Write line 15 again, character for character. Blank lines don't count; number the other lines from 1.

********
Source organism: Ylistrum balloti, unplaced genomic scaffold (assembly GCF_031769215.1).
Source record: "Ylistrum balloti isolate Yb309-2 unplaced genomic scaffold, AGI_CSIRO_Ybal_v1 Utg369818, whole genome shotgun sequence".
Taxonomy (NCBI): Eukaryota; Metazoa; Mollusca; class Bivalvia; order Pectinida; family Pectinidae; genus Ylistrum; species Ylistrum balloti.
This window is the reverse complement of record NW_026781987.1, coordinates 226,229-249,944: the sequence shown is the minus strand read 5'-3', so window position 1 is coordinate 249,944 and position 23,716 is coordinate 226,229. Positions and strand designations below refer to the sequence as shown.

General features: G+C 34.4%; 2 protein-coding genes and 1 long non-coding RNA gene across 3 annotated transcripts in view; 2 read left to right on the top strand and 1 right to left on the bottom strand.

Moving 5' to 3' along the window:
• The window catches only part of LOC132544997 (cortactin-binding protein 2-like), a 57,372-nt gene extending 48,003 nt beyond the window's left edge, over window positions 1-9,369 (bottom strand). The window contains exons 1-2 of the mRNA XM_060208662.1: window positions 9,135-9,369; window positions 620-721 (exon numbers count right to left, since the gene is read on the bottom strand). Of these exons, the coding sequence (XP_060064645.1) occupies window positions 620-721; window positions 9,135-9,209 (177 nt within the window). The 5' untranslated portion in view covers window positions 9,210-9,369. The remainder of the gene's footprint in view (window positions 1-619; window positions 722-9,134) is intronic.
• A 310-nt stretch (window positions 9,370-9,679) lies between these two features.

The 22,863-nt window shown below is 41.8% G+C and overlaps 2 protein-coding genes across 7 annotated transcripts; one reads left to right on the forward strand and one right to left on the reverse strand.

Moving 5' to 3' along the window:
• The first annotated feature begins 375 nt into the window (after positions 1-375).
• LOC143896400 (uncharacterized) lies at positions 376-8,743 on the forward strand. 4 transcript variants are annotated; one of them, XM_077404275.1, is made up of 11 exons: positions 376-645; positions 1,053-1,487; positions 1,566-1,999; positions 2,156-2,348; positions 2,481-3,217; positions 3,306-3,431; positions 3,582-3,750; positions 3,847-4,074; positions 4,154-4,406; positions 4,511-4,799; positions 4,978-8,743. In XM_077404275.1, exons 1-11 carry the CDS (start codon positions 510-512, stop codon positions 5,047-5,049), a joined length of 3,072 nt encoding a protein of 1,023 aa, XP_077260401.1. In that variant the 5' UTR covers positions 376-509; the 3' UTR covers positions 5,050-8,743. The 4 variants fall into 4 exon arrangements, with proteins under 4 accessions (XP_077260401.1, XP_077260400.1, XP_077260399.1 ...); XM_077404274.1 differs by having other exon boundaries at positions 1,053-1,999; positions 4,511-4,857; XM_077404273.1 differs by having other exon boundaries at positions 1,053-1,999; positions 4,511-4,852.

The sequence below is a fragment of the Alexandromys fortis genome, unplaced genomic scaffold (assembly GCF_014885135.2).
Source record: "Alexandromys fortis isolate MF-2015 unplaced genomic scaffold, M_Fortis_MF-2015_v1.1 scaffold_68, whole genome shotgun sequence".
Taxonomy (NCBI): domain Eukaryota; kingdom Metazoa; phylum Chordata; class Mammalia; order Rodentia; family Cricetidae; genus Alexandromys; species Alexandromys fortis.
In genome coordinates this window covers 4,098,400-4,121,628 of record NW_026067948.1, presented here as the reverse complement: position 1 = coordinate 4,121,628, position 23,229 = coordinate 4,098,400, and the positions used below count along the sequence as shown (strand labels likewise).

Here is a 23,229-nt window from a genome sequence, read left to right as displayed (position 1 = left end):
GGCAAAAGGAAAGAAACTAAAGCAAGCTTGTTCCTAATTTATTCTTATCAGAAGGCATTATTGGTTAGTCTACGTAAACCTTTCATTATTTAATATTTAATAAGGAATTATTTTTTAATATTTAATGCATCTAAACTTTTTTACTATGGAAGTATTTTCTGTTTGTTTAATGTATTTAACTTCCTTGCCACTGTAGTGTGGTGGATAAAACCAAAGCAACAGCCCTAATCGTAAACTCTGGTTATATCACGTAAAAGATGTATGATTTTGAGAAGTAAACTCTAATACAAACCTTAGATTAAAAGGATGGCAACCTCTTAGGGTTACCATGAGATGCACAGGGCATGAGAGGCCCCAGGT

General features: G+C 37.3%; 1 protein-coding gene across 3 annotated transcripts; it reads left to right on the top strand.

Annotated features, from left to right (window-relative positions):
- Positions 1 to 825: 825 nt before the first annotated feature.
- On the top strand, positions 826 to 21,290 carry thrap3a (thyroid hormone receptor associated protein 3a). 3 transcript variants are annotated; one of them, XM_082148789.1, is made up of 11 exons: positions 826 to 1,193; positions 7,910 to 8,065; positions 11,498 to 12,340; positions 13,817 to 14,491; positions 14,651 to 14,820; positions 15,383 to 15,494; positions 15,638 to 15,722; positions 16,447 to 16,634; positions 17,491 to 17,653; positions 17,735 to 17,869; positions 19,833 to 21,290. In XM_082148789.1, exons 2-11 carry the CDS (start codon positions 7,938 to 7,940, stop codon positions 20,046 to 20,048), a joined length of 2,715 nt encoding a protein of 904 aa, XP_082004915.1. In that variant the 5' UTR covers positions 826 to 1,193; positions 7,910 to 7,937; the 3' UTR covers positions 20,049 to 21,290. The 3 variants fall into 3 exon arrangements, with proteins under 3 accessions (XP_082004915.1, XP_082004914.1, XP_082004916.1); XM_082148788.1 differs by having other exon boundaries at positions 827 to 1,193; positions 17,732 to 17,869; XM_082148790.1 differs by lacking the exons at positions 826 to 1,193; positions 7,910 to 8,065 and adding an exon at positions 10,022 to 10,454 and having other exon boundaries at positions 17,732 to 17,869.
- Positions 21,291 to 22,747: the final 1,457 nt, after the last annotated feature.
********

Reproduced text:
Taxonomy (NCBI): domain Eukaryota; kingdom Metazoa; phylum Chordata; class Mammalia; order Rodentia; family Cricetidae; genus Alexandromys; species Alexandromys fortis.